Drawing or Painting Without Judgement
The thing about being creative as a grown-up is that we tend to judge our work pretty harshly. Somewhere in the space between drawing stick people and taking care of little people (or pets), a lot of us start to critique our own work. That has a place, especially if we're trying to improve, but it can take a lot of the joy out of making art.
If you can turn off that critical voice, drawing and painting can be a wonderful way to care for yourself. Lift the pressure for perfection and just enjoy making abstract art or sketching. Even just doodling or allowing yourself to improvise creatively can give you the recharge you need.
Gardening for Joy
Growing things can be super rewarding, especially if you choose something you're doing just for fun. For you, that might be a vegetable garden that gives you delicious DIY produce. Or it could be a flower garden that you grow only to make something beautiful. Whatever the purpose, this isn't gardening as a chore.
Speaking as someone who doesn't exactly have a green thumb all the time, I feel best when I'm growing something that isn't too challenging. My lilac bushes and peonies reward my minimal effort with fragrant blooms, and my tomato plants offer so much delicious joy in the late summer.
If you're looking for a self-care hobby that will really give you a chance to focus on what's right in front of you, it's hard to beat photography. This is my own chosen form of self-care because it's always challenging and always involves really being mindful of what is in happening in your life right now. Some of my photos aren't of happy things exactly - I sometimes photograph more on days when it's hard to connect with my son on the autism spectrum or when my little one is low on sleep and kind of weepy.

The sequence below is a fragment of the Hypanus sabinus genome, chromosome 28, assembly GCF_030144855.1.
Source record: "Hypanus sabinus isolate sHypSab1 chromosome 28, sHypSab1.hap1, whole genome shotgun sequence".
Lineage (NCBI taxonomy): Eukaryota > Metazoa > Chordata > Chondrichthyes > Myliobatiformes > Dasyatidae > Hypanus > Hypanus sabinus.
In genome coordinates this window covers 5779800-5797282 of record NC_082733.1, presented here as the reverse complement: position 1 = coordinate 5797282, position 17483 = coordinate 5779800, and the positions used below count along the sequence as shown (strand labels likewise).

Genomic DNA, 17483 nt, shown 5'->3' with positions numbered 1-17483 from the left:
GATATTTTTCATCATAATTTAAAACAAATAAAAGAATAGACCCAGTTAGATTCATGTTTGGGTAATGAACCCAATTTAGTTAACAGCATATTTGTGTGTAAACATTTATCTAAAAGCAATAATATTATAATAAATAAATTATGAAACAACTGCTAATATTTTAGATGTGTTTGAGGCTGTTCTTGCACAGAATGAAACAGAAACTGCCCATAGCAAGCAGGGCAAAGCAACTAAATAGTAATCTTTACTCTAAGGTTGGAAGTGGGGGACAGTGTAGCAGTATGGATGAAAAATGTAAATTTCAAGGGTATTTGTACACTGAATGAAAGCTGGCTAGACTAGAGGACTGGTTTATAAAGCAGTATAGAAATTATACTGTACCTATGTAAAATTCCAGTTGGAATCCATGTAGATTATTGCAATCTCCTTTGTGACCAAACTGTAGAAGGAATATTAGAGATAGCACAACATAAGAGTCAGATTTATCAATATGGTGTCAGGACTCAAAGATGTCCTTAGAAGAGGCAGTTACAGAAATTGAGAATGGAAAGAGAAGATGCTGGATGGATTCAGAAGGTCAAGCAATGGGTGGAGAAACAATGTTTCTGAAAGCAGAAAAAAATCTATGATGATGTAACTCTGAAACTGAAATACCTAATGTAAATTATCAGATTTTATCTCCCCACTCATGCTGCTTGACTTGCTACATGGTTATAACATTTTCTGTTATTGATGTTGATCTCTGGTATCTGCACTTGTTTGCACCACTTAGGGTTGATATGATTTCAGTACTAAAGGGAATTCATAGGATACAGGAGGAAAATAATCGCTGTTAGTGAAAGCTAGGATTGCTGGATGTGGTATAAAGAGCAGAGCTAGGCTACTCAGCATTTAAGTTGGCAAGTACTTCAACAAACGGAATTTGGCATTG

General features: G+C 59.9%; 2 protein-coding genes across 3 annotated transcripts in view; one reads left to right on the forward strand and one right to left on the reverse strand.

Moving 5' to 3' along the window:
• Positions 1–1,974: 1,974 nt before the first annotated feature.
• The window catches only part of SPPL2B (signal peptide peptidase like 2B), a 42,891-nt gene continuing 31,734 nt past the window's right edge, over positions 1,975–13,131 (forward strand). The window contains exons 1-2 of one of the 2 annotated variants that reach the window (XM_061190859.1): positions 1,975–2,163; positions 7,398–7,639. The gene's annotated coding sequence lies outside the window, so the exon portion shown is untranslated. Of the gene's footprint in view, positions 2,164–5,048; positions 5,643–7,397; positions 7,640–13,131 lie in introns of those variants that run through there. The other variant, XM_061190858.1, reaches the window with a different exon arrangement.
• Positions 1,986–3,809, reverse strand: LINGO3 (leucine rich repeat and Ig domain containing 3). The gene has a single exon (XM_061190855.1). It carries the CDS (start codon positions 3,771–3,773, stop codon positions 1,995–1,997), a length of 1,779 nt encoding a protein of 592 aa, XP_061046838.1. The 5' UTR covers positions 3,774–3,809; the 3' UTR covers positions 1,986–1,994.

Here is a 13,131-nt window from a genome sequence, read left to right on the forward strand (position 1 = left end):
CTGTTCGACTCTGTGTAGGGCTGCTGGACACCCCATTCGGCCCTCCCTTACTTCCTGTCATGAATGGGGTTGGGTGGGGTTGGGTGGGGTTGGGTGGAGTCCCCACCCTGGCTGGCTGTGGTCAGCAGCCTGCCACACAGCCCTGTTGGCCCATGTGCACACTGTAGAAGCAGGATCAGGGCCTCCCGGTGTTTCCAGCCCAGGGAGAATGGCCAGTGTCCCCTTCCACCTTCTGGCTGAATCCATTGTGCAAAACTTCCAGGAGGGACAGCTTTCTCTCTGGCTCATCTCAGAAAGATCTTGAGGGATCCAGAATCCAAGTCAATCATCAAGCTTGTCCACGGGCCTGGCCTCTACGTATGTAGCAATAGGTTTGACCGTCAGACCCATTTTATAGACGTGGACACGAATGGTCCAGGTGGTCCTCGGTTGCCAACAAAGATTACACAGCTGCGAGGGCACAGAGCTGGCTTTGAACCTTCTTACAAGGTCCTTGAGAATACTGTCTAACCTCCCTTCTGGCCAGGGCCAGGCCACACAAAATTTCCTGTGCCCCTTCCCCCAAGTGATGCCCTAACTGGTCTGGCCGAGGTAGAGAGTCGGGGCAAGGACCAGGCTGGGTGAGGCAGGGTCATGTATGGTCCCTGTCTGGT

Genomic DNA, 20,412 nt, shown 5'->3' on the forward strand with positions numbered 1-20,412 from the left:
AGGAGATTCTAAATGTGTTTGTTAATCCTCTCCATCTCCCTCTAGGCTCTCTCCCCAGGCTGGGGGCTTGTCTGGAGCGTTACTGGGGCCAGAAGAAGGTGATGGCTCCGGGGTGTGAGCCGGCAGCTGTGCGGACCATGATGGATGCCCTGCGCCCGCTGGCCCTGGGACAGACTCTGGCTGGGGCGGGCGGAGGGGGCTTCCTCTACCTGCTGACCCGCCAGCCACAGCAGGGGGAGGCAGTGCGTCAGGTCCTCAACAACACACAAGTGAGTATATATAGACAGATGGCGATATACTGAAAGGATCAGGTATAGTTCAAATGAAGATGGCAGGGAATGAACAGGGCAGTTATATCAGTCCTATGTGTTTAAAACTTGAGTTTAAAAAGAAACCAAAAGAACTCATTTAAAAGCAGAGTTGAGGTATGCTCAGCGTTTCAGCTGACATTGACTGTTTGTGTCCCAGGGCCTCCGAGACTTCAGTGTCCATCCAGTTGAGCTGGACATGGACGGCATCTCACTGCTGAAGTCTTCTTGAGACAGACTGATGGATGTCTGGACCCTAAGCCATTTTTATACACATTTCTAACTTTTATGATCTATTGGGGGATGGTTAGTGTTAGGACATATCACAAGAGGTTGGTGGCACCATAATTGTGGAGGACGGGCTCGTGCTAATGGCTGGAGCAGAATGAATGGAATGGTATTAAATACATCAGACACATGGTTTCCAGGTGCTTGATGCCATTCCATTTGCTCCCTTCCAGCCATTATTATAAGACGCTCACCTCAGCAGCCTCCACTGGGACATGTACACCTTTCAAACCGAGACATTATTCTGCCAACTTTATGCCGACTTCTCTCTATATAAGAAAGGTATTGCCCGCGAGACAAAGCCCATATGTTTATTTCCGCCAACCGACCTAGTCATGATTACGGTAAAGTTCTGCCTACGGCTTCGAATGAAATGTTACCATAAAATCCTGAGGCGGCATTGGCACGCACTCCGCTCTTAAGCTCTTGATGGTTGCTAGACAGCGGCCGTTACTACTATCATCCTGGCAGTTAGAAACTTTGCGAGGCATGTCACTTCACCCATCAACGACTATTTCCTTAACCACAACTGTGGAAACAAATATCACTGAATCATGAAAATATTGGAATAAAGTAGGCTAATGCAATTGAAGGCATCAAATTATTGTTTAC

We see a lot of pictures every day, and people post them for a lot of different reasons. But if you take pictures for yourself and try to capture not just the smiles and sunsets but the tears and thunderstorms too, you may find that it helps you process those more difficult moments and find the joy in the ordinary.
Don't let the lack of a digital or film camera stop you from taking up photography as a hobby. I don't always have my big cameras with me, but I don't let that stop me from taking pictures. It's all about creating a photo with intention and trying to communicate emotion.